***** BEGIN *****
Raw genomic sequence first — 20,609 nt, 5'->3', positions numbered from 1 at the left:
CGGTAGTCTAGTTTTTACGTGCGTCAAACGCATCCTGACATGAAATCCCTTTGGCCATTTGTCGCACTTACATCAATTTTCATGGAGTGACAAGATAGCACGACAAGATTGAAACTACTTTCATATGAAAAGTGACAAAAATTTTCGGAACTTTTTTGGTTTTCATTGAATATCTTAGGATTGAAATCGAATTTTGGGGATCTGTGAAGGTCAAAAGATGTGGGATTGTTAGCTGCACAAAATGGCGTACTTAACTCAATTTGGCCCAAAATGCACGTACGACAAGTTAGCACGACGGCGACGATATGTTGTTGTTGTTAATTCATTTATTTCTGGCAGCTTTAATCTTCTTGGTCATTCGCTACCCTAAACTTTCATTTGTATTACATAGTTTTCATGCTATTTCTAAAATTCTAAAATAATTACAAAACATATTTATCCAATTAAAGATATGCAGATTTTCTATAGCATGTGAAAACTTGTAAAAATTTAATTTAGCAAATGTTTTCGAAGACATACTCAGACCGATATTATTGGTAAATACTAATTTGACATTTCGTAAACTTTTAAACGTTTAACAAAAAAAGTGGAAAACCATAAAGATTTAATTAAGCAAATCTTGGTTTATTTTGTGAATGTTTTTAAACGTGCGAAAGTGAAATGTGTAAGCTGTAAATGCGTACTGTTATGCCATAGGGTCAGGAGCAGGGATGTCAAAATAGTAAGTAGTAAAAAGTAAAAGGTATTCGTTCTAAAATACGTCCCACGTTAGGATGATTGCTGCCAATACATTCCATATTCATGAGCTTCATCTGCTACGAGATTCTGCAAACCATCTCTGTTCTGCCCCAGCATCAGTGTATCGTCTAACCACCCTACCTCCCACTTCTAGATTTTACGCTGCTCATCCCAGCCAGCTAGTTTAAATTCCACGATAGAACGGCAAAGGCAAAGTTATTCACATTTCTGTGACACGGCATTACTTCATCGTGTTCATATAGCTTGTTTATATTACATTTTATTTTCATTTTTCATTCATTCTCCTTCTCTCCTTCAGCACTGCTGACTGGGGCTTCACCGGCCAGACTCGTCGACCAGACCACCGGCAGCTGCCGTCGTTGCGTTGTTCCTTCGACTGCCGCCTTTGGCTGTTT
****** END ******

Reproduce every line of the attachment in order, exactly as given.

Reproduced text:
Raw genomic sequence first — 20,609 nt, 5'->3', positions numbered from 1 at the left:
CGGTAGTCTAGTTTTTACGTGCGTCAAACGCATCCTGACATGAAATCCCTTTGGCCATTTGTCGCACTTACATCAATTTTCATGGAGTGACAAGATAGCACGACAAGATTGAAACTACTTTCATATGAAAAGTGACAAAAATTTTCGGAACTTTTTTGGTTTTCATTGAATATCTTAGGATTGAAATCGAATTTTGGGGATCTGTGAAGGTCAAAAGATGTGGGATTGTTAGCTGCACAAAATGGCGTACTTAACTCAATTTGGCCCAAAATGCACGTACGACAAGTTAGCACGACGGCGACGATATGTTGTTGTTGTTAATTCATTTATTTCTGGCAGCTTTAATCTTCTTGGTCATTCGCTACCCTAAACTTTCATTTGTATTACATAGTTTTCATGCTATTTCTAAAATTCTAAAATAATTACAAAACATATTTATCCAATTAAAGATATGCAGATTTTCTATAGCATGTGAAAACTTGTAAAAATTTAATTTAGCAAATGTTTTCGAAGACATACTCAGACCGATATTATTGGTAAATACTAATTTGACATTTCGTAAACTTTTAAACGTTTAACAAAAAAAGTGGAAAACCATAAAGATTTAATTAAGCAAATCTTGGTTTATTTTGTGAATGTTTTTAAACGTGCGAAAGTGAAATGTGTAAGCTGTAAATGCGTACTGTTATGCCATAGGGTCAGGAGCAGGGATGTCAAAATAGTAAGTAGTAAAAAGTAAAAGGTATTCGTTCTAAAATACGTCCCACGTTAGGATGATTGCTGCCAATACATTCCATATTCATGAGCTTCATCTGCTACGAGATTCTGCAAACCATCTCTGTTCTGCCCCAGCATCAGTGTATCGTCTAACCACCCTACCTCCCACTTCTAGATTTTACGCTGCTCATCCCAGCCAGCTAGTTTAAATTCCACGATAGAACGGCAAAGGCAAAGTTATTCACATTTCTGTGACACGGCATTACTTCATCGTGTTCATATAGCTTGTTTATATTACATTTTATTTTCATTTTTCATTCATTCTCCTTCTCTCCTTCAGCACTGCTGACTGGGGCTTCACCGGCCAGACTCGTCGACCAGACCACCGGCAGCTGCCGTCGTTGCGTTGTTCCTTCGACTGCCGCCTTTGGCTGTTT